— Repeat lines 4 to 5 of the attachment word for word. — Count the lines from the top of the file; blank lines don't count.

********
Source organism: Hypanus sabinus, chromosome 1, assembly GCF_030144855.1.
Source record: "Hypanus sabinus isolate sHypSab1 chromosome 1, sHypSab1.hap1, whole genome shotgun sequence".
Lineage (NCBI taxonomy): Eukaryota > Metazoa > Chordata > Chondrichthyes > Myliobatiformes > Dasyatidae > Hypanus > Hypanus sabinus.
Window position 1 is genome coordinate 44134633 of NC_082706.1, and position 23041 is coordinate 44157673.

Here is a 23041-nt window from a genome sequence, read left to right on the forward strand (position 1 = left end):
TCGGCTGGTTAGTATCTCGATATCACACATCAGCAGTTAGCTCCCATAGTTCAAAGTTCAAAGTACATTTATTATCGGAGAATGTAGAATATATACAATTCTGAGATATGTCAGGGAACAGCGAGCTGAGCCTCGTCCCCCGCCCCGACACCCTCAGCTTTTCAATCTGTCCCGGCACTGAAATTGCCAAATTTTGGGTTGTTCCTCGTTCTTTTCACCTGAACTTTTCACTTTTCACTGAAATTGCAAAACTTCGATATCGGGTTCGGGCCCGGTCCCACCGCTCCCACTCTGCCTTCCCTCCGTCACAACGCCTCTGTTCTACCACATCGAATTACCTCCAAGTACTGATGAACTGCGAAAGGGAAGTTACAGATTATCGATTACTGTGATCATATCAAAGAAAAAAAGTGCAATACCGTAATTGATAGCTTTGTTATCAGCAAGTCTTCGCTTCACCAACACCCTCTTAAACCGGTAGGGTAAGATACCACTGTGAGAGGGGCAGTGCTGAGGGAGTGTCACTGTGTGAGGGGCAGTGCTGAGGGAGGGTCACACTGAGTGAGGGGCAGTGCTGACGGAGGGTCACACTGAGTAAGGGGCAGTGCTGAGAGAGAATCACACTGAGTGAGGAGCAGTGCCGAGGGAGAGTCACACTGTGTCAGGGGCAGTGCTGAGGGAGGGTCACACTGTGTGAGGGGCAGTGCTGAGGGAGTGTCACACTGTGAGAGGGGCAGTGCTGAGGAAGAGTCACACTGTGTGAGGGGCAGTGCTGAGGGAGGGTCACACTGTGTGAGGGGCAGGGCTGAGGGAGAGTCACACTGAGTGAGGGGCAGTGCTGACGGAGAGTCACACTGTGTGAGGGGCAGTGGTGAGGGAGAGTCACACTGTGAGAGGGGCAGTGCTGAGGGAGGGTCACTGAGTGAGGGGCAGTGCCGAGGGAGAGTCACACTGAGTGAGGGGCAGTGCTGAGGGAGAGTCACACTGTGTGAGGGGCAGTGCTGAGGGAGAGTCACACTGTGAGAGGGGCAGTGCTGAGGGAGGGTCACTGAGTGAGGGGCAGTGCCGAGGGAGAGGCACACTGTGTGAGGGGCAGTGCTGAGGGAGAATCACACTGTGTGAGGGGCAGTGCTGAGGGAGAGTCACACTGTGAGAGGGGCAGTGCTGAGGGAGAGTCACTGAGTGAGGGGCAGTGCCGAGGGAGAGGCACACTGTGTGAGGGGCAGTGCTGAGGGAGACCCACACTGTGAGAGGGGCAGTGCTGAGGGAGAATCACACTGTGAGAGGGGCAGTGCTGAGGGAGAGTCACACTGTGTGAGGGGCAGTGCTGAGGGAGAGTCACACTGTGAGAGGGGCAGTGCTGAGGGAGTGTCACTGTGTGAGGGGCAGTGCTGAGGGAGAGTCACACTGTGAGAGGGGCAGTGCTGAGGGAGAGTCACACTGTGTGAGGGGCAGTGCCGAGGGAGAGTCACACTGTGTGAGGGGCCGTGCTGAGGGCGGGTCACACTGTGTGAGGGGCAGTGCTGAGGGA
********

Window position 1 is genome coordinate 44134633 of NC_082706.1, and position 23041 is coordinate 44157673.

Here is a 23041-nt window from a genome sequence, read left to right on the forward strand (position 1 = left end):